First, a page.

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You can search the entire site. or go to the recent opinions, or the chronological or subject indices. Caroline J. v. Theodore J. (8/28/2015) sp-7044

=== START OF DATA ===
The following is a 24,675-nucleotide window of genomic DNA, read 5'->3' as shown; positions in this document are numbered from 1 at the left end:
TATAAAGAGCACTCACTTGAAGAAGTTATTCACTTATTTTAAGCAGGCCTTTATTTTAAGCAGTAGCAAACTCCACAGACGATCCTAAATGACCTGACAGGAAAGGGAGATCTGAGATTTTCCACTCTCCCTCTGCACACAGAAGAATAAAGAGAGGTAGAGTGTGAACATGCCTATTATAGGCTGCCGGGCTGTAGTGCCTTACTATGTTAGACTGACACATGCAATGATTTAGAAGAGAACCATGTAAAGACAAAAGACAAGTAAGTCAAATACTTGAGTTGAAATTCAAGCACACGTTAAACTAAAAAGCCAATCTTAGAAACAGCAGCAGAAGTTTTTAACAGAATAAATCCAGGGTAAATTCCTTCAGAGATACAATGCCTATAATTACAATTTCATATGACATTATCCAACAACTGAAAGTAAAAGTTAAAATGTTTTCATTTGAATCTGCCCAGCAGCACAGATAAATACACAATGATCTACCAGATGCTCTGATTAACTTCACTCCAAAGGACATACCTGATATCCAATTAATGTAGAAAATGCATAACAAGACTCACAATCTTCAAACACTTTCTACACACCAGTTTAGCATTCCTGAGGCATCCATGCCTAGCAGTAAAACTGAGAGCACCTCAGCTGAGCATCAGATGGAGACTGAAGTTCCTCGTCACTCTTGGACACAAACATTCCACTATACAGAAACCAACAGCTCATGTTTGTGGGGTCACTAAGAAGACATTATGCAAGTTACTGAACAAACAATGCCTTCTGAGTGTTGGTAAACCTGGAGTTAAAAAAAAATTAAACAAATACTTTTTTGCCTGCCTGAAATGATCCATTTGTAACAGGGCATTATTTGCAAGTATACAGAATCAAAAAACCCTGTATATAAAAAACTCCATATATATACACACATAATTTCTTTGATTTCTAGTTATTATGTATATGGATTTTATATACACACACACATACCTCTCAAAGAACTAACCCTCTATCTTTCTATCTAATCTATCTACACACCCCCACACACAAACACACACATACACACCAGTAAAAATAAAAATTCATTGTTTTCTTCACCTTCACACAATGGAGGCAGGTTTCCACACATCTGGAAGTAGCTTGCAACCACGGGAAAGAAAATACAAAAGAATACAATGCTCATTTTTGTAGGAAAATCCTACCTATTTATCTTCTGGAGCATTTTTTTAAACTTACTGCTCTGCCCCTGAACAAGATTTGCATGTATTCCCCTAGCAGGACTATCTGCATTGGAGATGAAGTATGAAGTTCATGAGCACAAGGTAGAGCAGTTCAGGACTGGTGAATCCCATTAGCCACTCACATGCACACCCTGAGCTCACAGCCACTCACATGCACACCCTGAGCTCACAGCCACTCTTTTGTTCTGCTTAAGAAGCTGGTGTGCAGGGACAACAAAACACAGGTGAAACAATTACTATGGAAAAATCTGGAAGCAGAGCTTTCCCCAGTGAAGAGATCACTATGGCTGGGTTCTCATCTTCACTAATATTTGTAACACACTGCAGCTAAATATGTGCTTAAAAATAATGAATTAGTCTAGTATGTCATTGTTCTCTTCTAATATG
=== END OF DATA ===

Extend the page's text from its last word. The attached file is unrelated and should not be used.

Notice: This opinion is subject to correction before publication in the PACIFIC REPORTER . Readers are requested to bring errors to the attention of the Clerk of the Appellate Courts, 303 K Street, Anchorage, Alaska 99501, phone (907) 264-0608, fax (907) 264-0878, email firstname.lastname@example.org. THE SUPREME COURT OF THE STATE OF ALASKA CAROLINE J., ) ) Supreme Court No. S-15693 Appellant, ) ) Superior Court No. 3PA-12-01623 CI v. ) ) O P I N I O N THEODORE J., ) ) No. 7044 - August 28, 2015 Appellee. ) ) Appeal from the Superior Court of the State of Alaska, Third Judicial District, Palmer, Vanessa White, Judge. Appearances: Johnny O. Gibbons, Dickerson & Gibbons, Anchorage, for Appellant. Theodore J., pro se, Palmer, Appellee. Before: Fabe, Chief Justice, Winfree, Stowers, Maassen, and Bolger, Justices. STOWERS, Justice. I. INTRODUCTION 1 At the end of Theodore J. and Caroline J.'s marriage, the superior court granted Caroline a long-term domestic violence protective order and awarded her interim sole physical and legal custody of the couple's three children. During the pendency of the divorce and custody trial, the superior court ordered reunification counseling for 1 Pseudonyms and initials have been used to protect the family's privacy. ----------------------- Page 2----------------------- Theodore and the children, but Caroline continually failed to bring the children to the counseling sessions, and the court found she had engaged in parental alienation. After Theodore completed a domestic violence intervention program, the court awarded the parents shared physical and joint legal custody of the children. Caroline appeals. We affirm the superior court's custody order. II. FACTS AND PROCEEDINGS A. Facts Theodore J. and Caroline J. married in June 2004. Theodore works for the United States Postal Service (USPS) and Caroline is a homemaker. Caroline and Theodore had three children during their relationship: Thomas, born in 2003, Katrina, born in 2004, and Taylor, born in 2006. The parties had been having trouble with their marriage and participated in a marriage workshop through their church in 2008. The couple continued to have problems after the workshop. In May 2012 the parties' problems appear to have worsened. Caroline filed a petition for a long-term domestic violence protective order on May 22, alleging that a few days earlier she and Theodore got into an argument and he hit her with a pot. On May 25 Theodore filed for divorce. B. Proceedings In August 2012 the court held an evidentiary hearing on Caroline's petition for a protective order. The court heard testimony from Caroline and from Rhonda Street, the domestic violence investigator who processed her petition. Street testified that Caroline had presented as very nervous. And she testified that Theodore continually called Caroline's phone. Caroline alleged that Theodore had hit her with a pot on May 18, a Friday. She testified that immediately afterward she left and went to a friend's house, where she stayed until the following Monday. She testified that on Tuesday she -2- 7044 ----------------------- Page 3----------------------- filed her petition for a domestic violence protective order. Theodore denied the allegations. He testified that on May 18 Caroline went to Anchorage with a friend and he came into the city to pick her up on Monday. He said that she left Monday night to get a snack with the children but did not return. He testified that he repeatedly called her phone the next day trying to determine where she and the children were. Theodore also testified that after he told Caroline he wanted a divorce she threatened to kill herself. The superior court granted the petition for a long-term domestic violence protective order and ordered professionally supervised visitation. Later, the court issued an interim custody order awarding sole physical and legal custody to Caroline based on the long-term domestic violence protective order. During the same time period, the children's therapist, Linda Ann Rasmussen, notified the Office of Children's Services (OCS) that she thought the children had been abused. During the OCS interviews, Theodore admitted to accidentally cutting the youngest, Taylor, while spanking him, because the spoon Theodore was using broke. The OCS worker testified at trial that her supervisor directed her to substantiate the abuse even though she believed the two older children were coached. During the first day of testimony, Rasmussen testified the children told her that since their parents' separation they believed their father had stolen their bikes, entered their home without permission, and ripped pages out of one of their Bibles. Rasmussen accepted the children's statements as true, and she repeatedly reminded the court that OCS had "substantiated abuse" of the children. But the court expressed concern over Rasmussen's testimony, noting that she might be "over-enmeshed" with Caroline and could not give an unbiased opinion. The court ordered Theodore and the children to begin reunification counseling, and it set another custody hearing for July 1, 2013, a few months later. -3- 7044 ----------------------- Page 4----------------------- The parties could not agree on a reunification counselor, so the court picked Tom R. Lytle and ordered reunification counseling to begin immediately, with sessions up to twice a week. But Caroline failed to bring the children for most of the appointments, missing those scheduled for July 11, 26, and 29 and August 2, 9, 16, and 26. Lytle stated that based on his observations of the children, Caroline was actively interfering with counseling. Based on this information, the court ordered Caroline to bring the children to all future sessions under threat of sanctions. The majority of the custody trial was held on October 7 and 8, 2013. Theodore, Caroline, Rasmussen, Lytle, and Kathleen Anne Chambers, the OCS worker that had interviewed the children, all testified. Lytle testified that his impression of Theodore was that he "was willing to make the necessary changes" and "willing to take ownership" of the hurt he had caused the children in the past. He testified that at the first session the children were anxious but excited to see their father. Lytle testified that there were no "red flags" and that the mood was more relaxed at the end of the session. He testified that at the next session things were going well until Thomas began asking Theodore why he had stolen their bikes. Lytle noted that Thomas did not ask if Theodore had stolen their bikes; Thomas appeared to have assumed it had happened. At the next session Thomas brought in a piece of cardboard with accusatory questions written on it. Lytle testified that some of the accusations seemed too sophisticated for a child, like Thomas's assertion that Theodore could do community service at Alaska Family Services to pay for a visitation supervisor. Lytle testified that given the incongruence between how one session ended and the next began, he believed that something "[t]ranspired . . . in between those times." Chambers, the OCS investigator, testified that Caroline had refused to let her interview the children in a private place, so she had to interview them somewhere where Caroline could hear through the door. She stated that the two older children -4- 7044 ----------------------- Page 5----------------------- presented as though they had been coached, raising their voices so that Caroline would hear them say certain things. She explained that her supervisor directed her to substantiate the allegations of harm, and she testified that she did not think Theodore posed a risk of harm to the children. Finally, she testified that Caroline had not explained to Thomas that the reason his father did not come to his football games was because of the protective order, not because he no longer loved him. Theodore testified that at the first session the children were happy to see him, but at subsequent sessions Thomas began asking him questions that he thought "were just a little bit too mature for a 10-year-old to be asking." He felt that Thomas was asking him adult questions about the divorce that he could only have learned from Caroline. He explained that Thomas brought up an email from Caroline's attorney about the utilities being shut off at the house and made accusations about Theodore's salary. And he testified that whenever he answered Thomas's questions, Thomas would come to the next session with rebuttals. Theodore stated that he believed Caroline was undermining him outside of counseling and felt that it was impossible for him to make any progress. Rasmussen testified that she never felt like the children were coached. On cross-examination she explained that she did not try to challenge or change any of the children's beliefs. These included their beliefs that their father stole their bikes, entered their house at night to steal Katrina's clothing and destroy her Bible, and ignored them in public. The remaining day of the trial was continued. The superior court ordered that, in the interim, reunification counseling would resume and Caroline would not be allowed to come to the appointments or object to any of the scheduled times. It also directed that Theodore would provide transportation to the sessions with another adult in the vehicle. But on the first day of the renewed reunification sessions, Caroline kept -5- 7044 ----------------------- Page 6----------------------- the children out of school until her lawyer told her she needed to bring them to counseling. On the second scheduled day of counseling, the children were walking to Theodore's car when Thomas received a call from Caroline and thereafter all three children refused to go with Theodore. The court found Caroline in contempt and ordered her to pay $200 for every missed counseling appointment. The superior court held its final day of testimony on the custody issues on January 13, 2014. Caroline offered reasons for the missed counseling appointments. She also testified that she believed Theodore took pages out of Katrina's Bible and stole the children's bicycles. Caroline stated that she had not tried to undermine Theodore during counseling. But she admitted that she had told the children it was their father's fault that there was no hot water and that they had to move out of the home. Additionally, she admitted to telling Thomas that he did not need to go to reunification counseling. The court concluded that Theodore had a history of domestic violence, but it ruled that if he completed a domestic violence intervention program he would rebut the 2 presumption against being awarded custody. The court stated that it was very concerned 2 See AS 25.24.150(g) ("There is a rebuttable presumption that a parent who has a history of perpetrating domestic violence against the other parent, a child, or a domestic living partner may not be awarded sole legal custody, sole physical custody, joint legal custody, or joint physical custody of a child."); AS 25.24.150(h) ("The presumption may be overcome by a preponderance of the evidence that the perpetrating parent has successfully completed an intervention program for batterers, where reasonably available, that the parent does not engage in substance abuse, and that the best interests of the child require that parent's participation as a custodial parent because the other parent is absent, suffers from a diagnosed mental illness that affects parenting abilities, or engages in substance abuse that affects parenting abilities, or because of other circumstances that affect the best interests of the child."). -6- 7044 ----------------------- Page 7----------------------- with Caroline's "willful disregard of court orders," including her "willful refusal to bring the children to reunification counseling with Mr. Lytle." The court noted that Caroline had not contested the reunification order; she had just given excuses each time for why the children could not go. The court commented: [Caroline's] actions demonstrate that she is not interested in the children having a quality relationship with their father; in addition to her frequent, willful refusal to take the children to reunification counseling, I have her reaction today [when a witness gave testimony contradictory to Theodore]. I happen[ed] to be watching [Caroline]; I have never throughout these proceedings seen such an expression of joy on either party's face as I saw on [Caroline]'s face when [the witness] made that comment. She was thrilled, thrilled that the children . . . , according to [the witness,] said something different than what [Theodore] said they said. But her reaction spoke volumes to me. And she immediately saw me watching her and changed her reaction. The court found that Caroline's demeanor "corroborate[d] in a genuine, unrehearsed spontaneous way the exact concerns [Theodore] ha[d] been expressing . . . for the last six months or more"; that Caroline had "put any number of obstacles between [Theodore] and his children to undermine his ability to reestablish a relationship"; and that Caroline had engaged in parental alienation. The court ordered that Caroline would continue to have legal and physical custody of the children until June 1, at which point the parents would exercise shared physical and joint legal custody so long as Theodore had completed the domestic violence intervention program. After Theodore filed proof of his completion of the program with the court on June 30, the court ordered the change in physical custody to take place immediately. It issued its final order on September 2 confirming its earlier decision. Caroline appeals. -7- 7044 ----------------------- Page 8----------------------- III. STANDARD OF REVIEW 3 We will "The trial court has broad discretion in child custody decisions." reverse the superior court's decision only when "the record shows an abuse of discretion 4 or if controlling factual findings are clearly erroneous." An abuse of discretion exists where the superior court "considered improper factors in making its custody determination, failed to consider statutorily mandated factors, or assigned disproportionate weight to particular factors while ignoring others."5 "A factual finding is clearly erroneous when a review of the record leaves the court with a definite and firm conviction that the superior court has made a mistake."6 "Whether the court's findings on domestic violence are supported by the record is a question of fact which we review for clear error."7 3 Veselsky v. Veselsky, 113 P.3d 629, 632 (Alaska 2005) (citing Jenkins v. Handel , 10 P.3d 586, 589 (Alaska 2000)). 4 J.F.E. v. J.A.S. , 930 P.2d 409, 411 (Alaska 1996) (citing Farrell v. Farrell , 819 P.2d 896, 898 (Alaska 1991)); see also Hamilton v. Hamilton , 42 P.3d 1107, 1111 (Alaska 2002). 5 Siekawitch v. Siekawitch, 956 P.2d 447, 449 (Alaska 1998) (quoting Borchgrevink v. Borchgrevink , 941 P.2d 132, 134 (Alaska 1997)). 6 Fardig v. Fardig , 56 P.3d 9, 11 (Alaska 2002) (quoting Siekawitch, 956 P.2d at 449) (internal quotation marks omitted). 7 Yelena R. v. George R., 326 P.3d 989, 998 (Alaska 2014); Stephanie F. v. George C., 270 P.3d 737, 754 (Alaska 2012) (remanding for superior court to decide whether presumption was rebutted); Misyura v. Misyura , 242 P.3d 1037, 1041 (Alaska 2010) (treating rebuttal of the presumption as a question of fact). -8- 7044 ----------------------- Page 9----------------------- IV. DISCUSSION A. The Superior Court Did Not Clearly Err By Finding That Theodore Rebutted The Domestic Violence Presumption. Because the superior court found that Theodore had a history of domestic violence under AS 25.24.150(g), there was a rebutable presumption that he could not be 8 awarded joint physical or legal custody of the children. That presumption may be overcome by proof  that the perpetrating parent has successfully completed an intervention program for batterers, where reasonably available,  that the parent does not engage in substance abuse, and  that the best interests of the child require that parent's participation as a custodial parent [a] because the other parent is absent, suffers from a diagnosed mental illness that affects parenting abilities, or engages in substance abuse that affects parenting abilities, or [b] because of other  circumstances that affect the best interests of the child. 10 The perpetrating parent must satisfy all three prongs of the statute. No party argues that Theodore abuses substances, and it is uncontested that he completed the domestic violence intervention program. Thus, the issue is whether the 8 See AS 25.24.150(g). 9 AS 25.24.150(h). We have inserted bracketed numbers and letters to illustrate our analysis. 10 Weinberger v. Weinberger, 268 P.3d 305, 309-10 (Alaska 2012); see also Kristina B. v. Edward B. , 329 P.3d 202, 208 (Alaska 2014) (noting that the offending parent "must show that it is in the child's best interests that the parent have custody" with reference to the outlined options in the statute: "the other parent is absent, suffers from a diagnosed mental illness that affects parenting abilities, or engages in substance abuse that affects parenting abilities, or because of other circumstances that affect the best interests of the child" (second quotation quoting AS 25.24.150(h)) (internal quotation marks omitted)). -9- 7044 ----------------------- Page 10----------------------- superior court satisfactorily addressed whether "the best interests of the child[ren] require [Theodore's] participation as a custodial parent . . . because of other circumstances."11 Caroline argues that she needed to be "unavailable to parent the children" for the presumption against joint custody to be overcome, but she misunderstands this statutory provision. The structure of subsection .150(g) provides alternative grounds for assessing whether the best interests of the children require the custodial participation of 12 Subsection [b] allows the presumption to be rebutted the perpetrating parent. regardless of the availability of the other parent, so long as it is in the best interest of the children that the perpetrating parent exercise some degree of custody.13 Here Caroline's conduct in interfering with the children's reunification counseling and their relationship with their father was central to the superior court's decision. The court found that Caroline had "put any number of obstacles between [Theodore] and his children to undermine his ability to reestablish a relationship," and that she had engaged in parental alienation. These are sufficient "other circumstances" under [b] to establish that it was in the best interest of the children to have their father in their lives. Thus, the superior court did not clearly err when it found that Theodore rebutted the presumption against shared physical or legal custody. B. The Superior Court Did Not Abuse Its Discretion When It Considered Caroline's Conduct As It Related To The Children's Best Interests. Caroline argues that the superior court incorrectly considered her reluctance to engage in reunification therapy. She relies upon AS 25.24.150(k), which states, "The fact that an abused parent suffers from the effects of the abuse does not constitute a basis 11 AS 25.24.150(h). 12 See AS 25.24.150(g). 13 Id. -10- 7044 ----------------------- Page 11----------------------- for denying custody to the abused parent unless the court finds that the effects of the domestic violence are so severe that . . . the parent [is] unable to safely parent the child." Alaska Statute 25.24.150(k) exists to protect victims of domestic violence who may suffer lasting psychological or physical effects from domestic violence. We 14 There, the father have only interpreted this provision once, in Kristina B. v. Edward B . was found to have a history of domestic violence, but the court awarded him sole 15 physical custody. The court concluded that the father had rebutted the presumption, in part because the mother's substance abuse prevented her from effectively parenting 16 the child. The mother appealed, arguing that under AS 25.24.150(k) it was inappropriate for the court to consider her history of substance abuse because it was due 17 to, or had been exacerbated by, the domestic violence. We disagreed, holding that the mother had failed to demonstrate that the substance abuse was related to the domestic violence because she had been abusing substances long before the relationship began.18 Although we are mindful of the struggles faced by victims of domestic violence, in this case Caroline failed to make the necessary showing that domestic violence caused her to interfere with the children's reunification counseling and to engage in parental alienation conduct. She did not raise her AS 25.24.150(k) argument before the superior court or ask the court for any findings that her conduct was due to the effects of domestic violence. Instead, in the superior court Caroline blamed the missed 14 Kristina B., 329 P.3d at 210. 15 Id. at 204. 16 Id. at 210. 17 Id. 18 Id. -11- 7044 ----------------------- Page 12----------------------- appointments on the children's and her schedules and the children's reluctance to go to counseling. She did not argue that she was afraid of Theodore or that her fear caused her to act the way she did. In fact, the court specifically found that she indicated a desire to have Theodore in the children's lives. Thus, the superior court did not abuse its discretion when it considered Caroline's parental alienation conduct. C. The Superior Court Did Not Abuse Its Discretion When Considering The Best Interests Of The Children. Caroline argues that the superior court abused its discretion because it failed to consider all of the statutory best interest factors when making its custody decision. Specifically, she argues that the superior court abused its discretion because it failed to consider the children's preferences, the love and affection existing between the children and the parents, and the length of time the children had lived in a stable environment. Alaska Statute 25.24.150(c) sets out "nine potentially relevant factors that 19 These factors the court must consider" when determining the best interests of the child. include:  the needs of the child;  each parent's ability and desire to meet those needs;  the child's preference, if he or she is old enough to have one;  the love and affection between the child and each parent;  the stability and continuity of the child's environment;  the willingness of each parent to facilitate the child's relationship with the other parent;  any domestic violence or child abuse;  any substance abuse that directly affects the child; and  other factors that the  court deems pertinent. 19 Park v. Park , 986 P.2d 205, 206 (Alaska 1999) (emphasis added). 20 Rosenblum v. Perales , 303 P.3d 500, 504 n.11 (Alaska 2013) (citing AS 25.24.150(c)). -12- 7044 ----------------------- Page 13----------------------- We have held that the superior court need not mention each factor by name; it is sufficient if the court's findings provide "a clear indication of the factors [that the court] considered important in exercising its discretion or allows us to glean from the record 21 what considerations were involved." And the statute is a list of potential factors; the court "must only address those that are 'actually relevant in light of the evidence presented.' "22 Caroline's arguments are unpersuasive. The superior court did not abuse its discretion in not discussing the children's preferences. At the time of trial the children were 10, 9, and 7 years of age. Given their ages, they were not of sufficient maturity to have a meaningful preference.23 The court did not make any findings regarding the love and affection between the children and the parents. We take this to mean that either the court did not find this factor particularly relevant or that the factor was equally balanced between the 24 parents. The court also did not make a finding on the stability factor. During trial the testimony centered on two issues: Theodore's history of domestic violence and 21 Id. at 504 (alteration in original) (quoting Ebertz v. Ebertz , 113 P.3d 643, 648 (Alaska 2005)) (internal quotation marks omitted). 22 Thomas v. Thomas, 171 P.3d 98, 102 (Alaska 2007) (quoting Virgin v. Virgin, 990 P.2d 1040, 1045 (Alaska 1999)). 23 Compare Sheffield v. Sheffield, 265 P.3d 332, 335 (Alaska 2011) (giving weight to the preference of a 14 year old where no evidence suggested that either parent pressured the child), with William P. v. Taunya P., 258 P.3d 812, 816 (Alaska 2011) (agreeing that children aged 10 and 11 were too young to form preferences). 24 The court "must only address those [factors] that are actually relevant in light of the evidence presented." Thomas, 171 P.3d at 102 (quoting Virgin, 990 P.2d at 1045) (internal quotation marks omitted). -13- 7044 ----------------------- Page 14----------------------- Caroline's willful attempts to damage the relationship between Theodore and the children. A trial court "must only address those [factors] that are actually relevant in 25 The court did find that Caroline alienated the children, light of the evidence presented." and this finding is not clearly erroneous. The record is replete with evidence supporting this finding, including Lytle's testimony that Caroline was interfering with counseling, Thomas's overly sophisticated questions, and Caroline's own admissions. It is also clear that alienation was the most significant factor in the court's decision, and it was not an abuse of discretion for the court to place great weight upon this finding. The superior court did not abuse its discretion by not making findings on the children's preferences, the love and affection between the children and the parents, and the length of time the children had lived in a stable environment. V. CONCLUSION We AFFIRM the decision of the superior court in all respects. 25 Id. (quoting Virgin, 990 P.2d at 1045) (internal quotation marks omitted). -14- 7044